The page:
Morot, cover of L’Illustration, 1905

Aimé Morot (1850-1913) was a French painter born in Nancy, where he studied under a drawing master named Thierry. He later attended the atelier of Alexandre Cabanel in the Ecole des Beaux-Arts in Paris, but left after only two weeks to continue his studies independently. During this period he spent much of his time studying animals in the Jardin des plantes, and was later to become famous for his paintings of horses, lions and bulls.

Muybridge included slides of several Morot paintings – including one titled Rezonville and another of the Battle of Reischoffen – in at least one of his lecture scripts, and the slides are today in the Kingston Museum Collection. These are 1880s paintings (the latter 1887) so would have been included in Muybridge’s later lectures – and one of them was shown to accompany his comment: “It is gratifying to ascertain that our labors are beginning to reap their reward, and that some artists are prepared to acknowledge that impression before knowledge and impression after knowledge are two entirely different things. In this picture by Aimé Morot we have an evidence of the soul[‘]s awakening.” [3] Morot’s early rendition of the correct attitude of the horse in gallop is mentioned in art history books, but I don’t remember reading about it in books or articles about Muybridge’s work.

Two questions
From his easy chair, Lankester continues: “Two very interesting questions arise in connection with the discovery of instantaneous photography of the actual positions successively taken up by the legs of a galloping horse.

The first is one of historical and psychological importance, viz. why and when did artists adopt the false but generally accepted attitude of the “flying gallop”?

The second is psychological and also physiological, viz. if we admit that the true instantaneous phases of the horse’s gallop (or of any other rapid movement of anything) can not be seen separately by the human eye, but can only be separated by instantaneous photography, ought an artist introduce into a picture, which is not intended to serve merely as a scientific diagram, an appearance which has no actual existence so far as his or other human eyes are concerned….? And further, if he ought not to do this, what ought he to do…?

Lankester notes that the first question has been answered by French writer Solomon Reinach, who shows that – “in Assyrian, Egyptian, Greek, Roman, medieval, and modern art up to the end of the 18th century ‘the flying gallop’ does not appear at all!” [2]

English: “Baronet, 1794” oil on Canvas, location: Yale Center for British Art, Hartford, Connecticut, USA.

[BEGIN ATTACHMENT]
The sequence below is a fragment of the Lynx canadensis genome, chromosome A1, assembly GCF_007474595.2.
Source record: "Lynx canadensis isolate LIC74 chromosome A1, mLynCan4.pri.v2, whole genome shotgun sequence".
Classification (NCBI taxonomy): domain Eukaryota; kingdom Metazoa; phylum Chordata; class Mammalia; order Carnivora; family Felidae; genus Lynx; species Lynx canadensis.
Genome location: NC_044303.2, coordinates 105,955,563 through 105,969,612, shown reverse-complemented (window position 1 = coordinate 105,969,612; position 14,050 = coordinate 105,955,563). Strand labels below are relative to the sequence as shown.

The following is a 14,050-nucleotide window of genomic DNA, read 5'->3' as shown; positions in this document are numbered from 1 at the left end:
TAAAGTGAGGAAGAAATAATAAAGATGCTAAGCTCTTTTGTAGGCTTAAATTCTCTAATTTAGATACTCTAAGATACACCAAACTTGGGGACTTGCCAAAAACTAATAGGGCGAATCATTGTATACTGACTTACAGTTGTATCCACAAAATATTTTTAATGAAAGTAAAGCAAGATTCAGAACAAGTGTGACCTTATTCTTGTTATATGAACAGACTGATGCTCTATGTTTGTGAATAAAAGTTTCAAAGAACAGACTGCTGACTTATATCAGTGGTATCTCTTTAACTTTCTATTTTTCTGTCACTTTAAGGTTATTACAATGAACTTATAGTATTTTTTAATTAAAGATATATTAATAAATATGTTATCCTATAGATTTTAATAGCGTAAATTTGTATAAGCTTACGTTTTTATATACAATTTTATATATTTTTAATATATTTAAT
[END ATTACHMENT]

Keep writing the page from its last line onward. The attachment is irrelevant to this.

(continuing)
The first ‘modern’ example of “the flying gallop”
He suggests that the first ‘modern’ example is an engraving by Stubbs in 1794 of a horse called Baronet.

“The essential points about ‘the flying gallop’ are that the fore-limbs are fully stretched forward, the hind limbs fully stretched backward, and that the flat surfaces of the hinder hoofs are facing upwards.” [my italics]

Derby d’Epsom (detail)

Derby D’Epsom
Lankester then states that following Stubbs’ example this attitude was generally adopted in English art, and the French painter Gericault introduced it into France in 1821 with “Derby D’Epsom” which is now in the Louvre.

Science from an Easy Chair (2nd series)

Three types of pose
Lankester outlines three types of poses for the running horse in art, used for centuries previous to the “flying gallop”. He continues:

“The reader will perhaps now suppose that we must attribute the ‘flying gallop’ to the original, if inaccurate, genius of an eighteenth-century English horse painter. That, however, is not the case. M. Reinach has shown that it has a much more extraordinary history. It is neither more nor less than the fact that in the pre-Homeric art of Greece – that which is called ‘Mycenaean’ …the figures of animals, horses, deer, bulls,…dogs, lions and griffins, in the exact conventional pose of “The flying gallop,” are quite abundant!”

The break in tradition
Lankester notes that 37 centuries passed between the original use of the “flying gallop” and its re-introduction in the late 18th-century, and then asks:

“How did the Mycaeneans come to invent, or at any rate adopt, the convention of ‘the flying gallop’, seeing that it does not truly represent either the fact or the appearance of a galloping horse?”

Figure 5 is from a Muybridge photograph

The galloping dog easier to see